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The Guardian has an article on how the UK is threatening to kill INSPIRE, the European initiative to make government data more accessible across borders. The INfrastructure for SPatial Information in Europe’s principles include:
  • Data should be collected once and maintained at the level where this can be done most effectively
  • It should be possible to combine seamlessly spatial data from different sources and share it between many users and applications
  • Spatial data should be collected at one level of government and shared between all levels
  • Spatial data needed for good governance should be available on conditions that are not restricting its extensive use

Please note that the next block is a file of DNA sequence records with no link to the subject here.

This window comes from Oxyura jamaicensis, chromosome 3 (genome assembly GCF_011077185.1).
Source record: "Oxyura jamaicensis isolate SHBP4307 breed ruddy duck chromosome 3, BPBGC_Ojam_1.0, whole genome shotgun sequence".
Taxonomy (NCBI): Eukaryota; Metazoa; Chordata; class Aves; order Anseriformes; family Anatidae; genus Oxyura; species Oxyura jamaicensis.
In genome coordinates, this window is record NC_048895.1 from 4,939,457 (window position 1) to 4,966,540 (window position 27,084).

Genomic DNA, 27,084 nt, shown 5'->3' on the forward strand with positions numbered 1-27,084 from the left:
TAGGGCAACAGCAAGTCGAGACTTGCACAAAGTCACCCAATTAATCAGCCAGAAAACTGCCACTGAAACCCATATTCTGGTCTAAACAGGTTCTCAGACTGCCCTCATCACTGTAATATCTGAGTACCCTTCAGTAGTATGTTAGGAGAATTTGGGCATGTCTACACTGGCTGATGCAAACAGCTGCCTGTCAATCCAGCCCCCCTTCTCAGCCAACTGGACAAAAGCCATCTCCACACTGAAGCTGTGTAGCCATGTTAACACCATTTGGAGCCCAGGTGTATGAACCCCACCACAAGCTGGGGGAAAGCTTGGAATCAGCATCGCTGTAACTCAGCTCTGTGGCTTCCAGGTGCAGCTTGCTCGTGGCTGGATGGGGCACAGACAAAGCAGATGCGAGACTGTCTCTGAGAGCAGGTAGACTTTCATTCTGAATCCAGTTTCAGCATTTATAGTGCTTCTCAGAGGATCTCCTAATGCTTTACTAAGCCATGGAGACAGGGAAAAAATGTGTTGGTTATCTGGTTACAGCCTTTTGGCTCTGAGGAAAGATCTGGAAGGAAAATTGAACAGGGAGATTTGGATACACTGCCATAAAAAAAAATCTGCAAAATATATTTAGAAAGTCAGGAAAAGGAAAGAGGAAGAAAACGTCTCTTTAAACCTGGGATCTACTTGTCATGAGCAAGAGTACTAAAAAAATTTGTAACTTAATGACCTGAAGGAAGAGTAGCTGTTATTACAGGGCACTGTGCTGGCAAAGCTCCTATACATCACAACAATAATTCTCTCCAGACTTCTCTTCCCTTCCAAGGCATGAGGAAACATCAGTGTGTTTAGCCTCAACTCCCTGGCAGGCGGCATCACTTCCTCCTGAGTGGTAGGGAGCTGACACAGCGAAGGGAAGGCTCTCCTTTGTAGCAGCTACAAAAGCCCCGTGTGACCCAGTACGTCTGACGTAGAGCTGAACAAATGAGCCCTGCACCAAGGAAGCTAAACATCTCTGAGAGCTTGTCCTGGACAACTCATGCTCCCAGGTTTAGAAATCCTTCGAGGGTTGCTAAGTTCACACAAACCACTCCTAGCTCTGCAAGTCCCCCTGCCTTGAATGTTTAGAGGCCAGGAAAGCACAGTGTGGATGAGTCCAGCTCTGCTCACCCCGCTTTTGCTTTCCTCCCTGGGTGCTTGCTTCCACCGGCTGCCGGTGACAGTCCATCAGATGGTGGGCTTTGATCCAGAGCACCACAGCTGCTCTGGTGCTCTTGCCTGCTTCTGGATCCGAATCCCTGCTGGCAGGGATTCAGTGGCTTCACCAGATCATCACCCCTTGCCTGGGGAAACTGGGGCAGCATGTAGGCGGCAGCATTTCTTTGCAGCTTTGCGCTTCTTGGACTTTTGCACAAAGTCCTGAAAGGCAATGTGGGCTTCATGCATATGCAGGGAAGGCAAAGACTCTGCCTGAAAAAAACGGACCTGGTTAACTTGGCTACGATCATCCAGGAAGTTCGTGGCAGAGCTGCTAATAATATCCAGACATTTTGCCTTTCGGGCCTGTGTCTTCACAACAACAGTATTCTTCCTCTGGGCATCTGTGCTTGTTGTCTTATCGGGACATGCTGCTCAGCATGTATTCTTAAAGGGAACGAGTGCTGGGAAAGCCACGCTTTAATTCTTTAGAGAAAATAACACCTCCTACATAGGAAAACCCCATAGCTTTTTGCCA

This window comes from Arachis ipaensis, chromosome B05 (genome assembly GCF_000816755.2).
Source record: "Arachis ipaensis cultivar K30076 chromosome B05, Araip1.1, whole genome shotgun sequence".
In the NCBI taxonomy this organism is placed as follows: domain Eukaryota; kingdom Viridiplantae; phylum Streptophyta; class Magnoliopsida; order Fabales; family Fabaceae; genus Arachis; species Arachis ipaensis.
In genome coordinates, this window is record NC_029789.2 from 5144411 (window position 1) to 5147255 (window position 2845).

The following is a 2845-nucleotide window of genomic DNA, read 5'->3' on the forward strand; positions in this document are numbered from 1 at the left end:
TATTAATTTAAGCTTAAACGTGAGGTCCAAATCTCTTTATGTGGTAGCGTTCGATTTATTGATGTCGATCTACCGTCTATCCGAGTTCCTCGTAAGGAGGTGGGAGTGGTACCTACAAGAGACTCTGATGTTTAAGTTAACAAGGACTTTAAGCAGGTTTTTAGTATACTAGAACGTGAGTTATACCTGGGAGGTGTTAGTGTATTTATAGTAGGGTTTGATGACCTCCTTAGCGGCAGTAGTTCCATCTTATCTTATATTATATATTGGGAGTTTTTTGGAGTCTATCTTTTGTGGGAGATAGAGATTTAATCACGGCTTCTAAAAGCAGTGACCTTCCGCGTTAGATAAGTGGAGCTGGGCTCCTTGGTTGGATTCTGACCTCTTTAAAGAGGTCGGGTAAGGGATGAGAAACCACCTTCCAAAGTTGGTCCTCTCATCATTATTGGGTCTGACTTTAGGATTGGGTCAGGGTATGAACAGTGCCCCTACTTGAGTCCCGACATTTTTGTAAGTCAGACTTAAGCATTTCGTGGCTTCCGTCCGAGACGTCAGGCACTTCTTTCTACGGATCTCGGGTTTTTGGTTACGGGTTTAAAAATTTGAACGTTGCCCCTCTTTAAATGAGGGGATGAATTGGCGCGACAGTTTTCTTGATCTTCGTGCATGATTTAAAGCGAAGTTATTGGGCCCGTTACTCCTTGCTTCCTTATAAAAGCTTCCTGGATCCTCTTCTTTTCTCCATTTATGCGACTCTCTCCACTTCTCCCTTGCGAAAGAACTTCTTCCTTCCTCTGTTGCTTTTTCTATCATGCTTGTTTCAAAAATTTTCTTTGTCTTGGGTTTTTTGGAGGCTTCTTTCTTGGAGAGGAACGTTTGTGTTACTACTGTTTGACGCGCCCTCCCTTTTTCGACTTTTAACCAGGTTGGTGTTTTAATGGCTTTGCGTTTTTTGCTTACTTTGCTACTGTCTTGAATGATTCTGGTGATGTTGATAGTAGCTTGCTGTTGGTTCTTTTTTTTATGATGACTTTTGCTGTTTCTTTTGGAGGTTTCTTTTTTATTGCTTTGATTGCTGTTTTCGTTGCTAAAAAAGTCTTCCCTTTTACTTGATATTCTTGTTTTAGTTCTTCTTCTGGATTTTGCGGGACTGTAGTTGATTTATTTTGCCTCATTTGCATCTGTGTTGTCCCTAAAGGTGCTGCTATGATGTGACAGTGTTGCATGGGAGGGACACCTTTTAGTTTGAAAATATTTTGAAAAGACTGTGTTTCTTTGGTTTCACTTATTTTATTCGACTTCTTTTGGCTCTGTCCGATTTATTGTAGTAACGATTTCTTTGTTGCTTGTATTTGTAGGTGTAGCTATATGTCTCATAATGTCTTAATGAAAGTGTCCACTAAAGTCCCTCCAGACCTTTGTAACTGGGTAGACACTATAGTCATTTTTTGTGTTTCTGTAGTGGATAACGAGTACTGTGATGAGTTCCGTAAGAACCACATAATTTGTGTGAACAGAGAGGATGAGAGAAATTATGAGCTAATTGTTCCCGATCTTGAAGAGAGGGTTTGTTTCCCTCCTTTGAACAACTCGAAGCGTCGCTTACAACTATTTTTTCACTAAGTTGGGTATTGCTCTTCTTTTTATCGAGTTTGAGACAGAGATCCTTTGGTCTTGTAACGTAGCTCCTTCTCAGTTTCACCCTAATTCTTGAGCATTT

• It should be easy to discover which spatial data is available, to evaluate its fitness for purpose and to know which conditions apply for its use.
Writes The Guardian: “Nearly everyone supports the idea. But making geographical data freely available would destroy the business model of agencies such as Ordnance Survey, which funds activities by making a ‘profit’ on sales of maps and geographical data.” The UK government supports the OS’s right to charge for data, putting it in direct conflict with INSPIRE. “A spokesman for the UK in Brussels said the UK would support Inspire, but only if it agreed with the final text. ‘Our position is firmly that it is up to member states to decide the level of charging.’ The implication is that Britain would be prepared to see the directive fall rather than compromise OS’s commercial position.” A critic of the UK’s approach suggests that it is suffering from an “island mentality.”

Read the full story.

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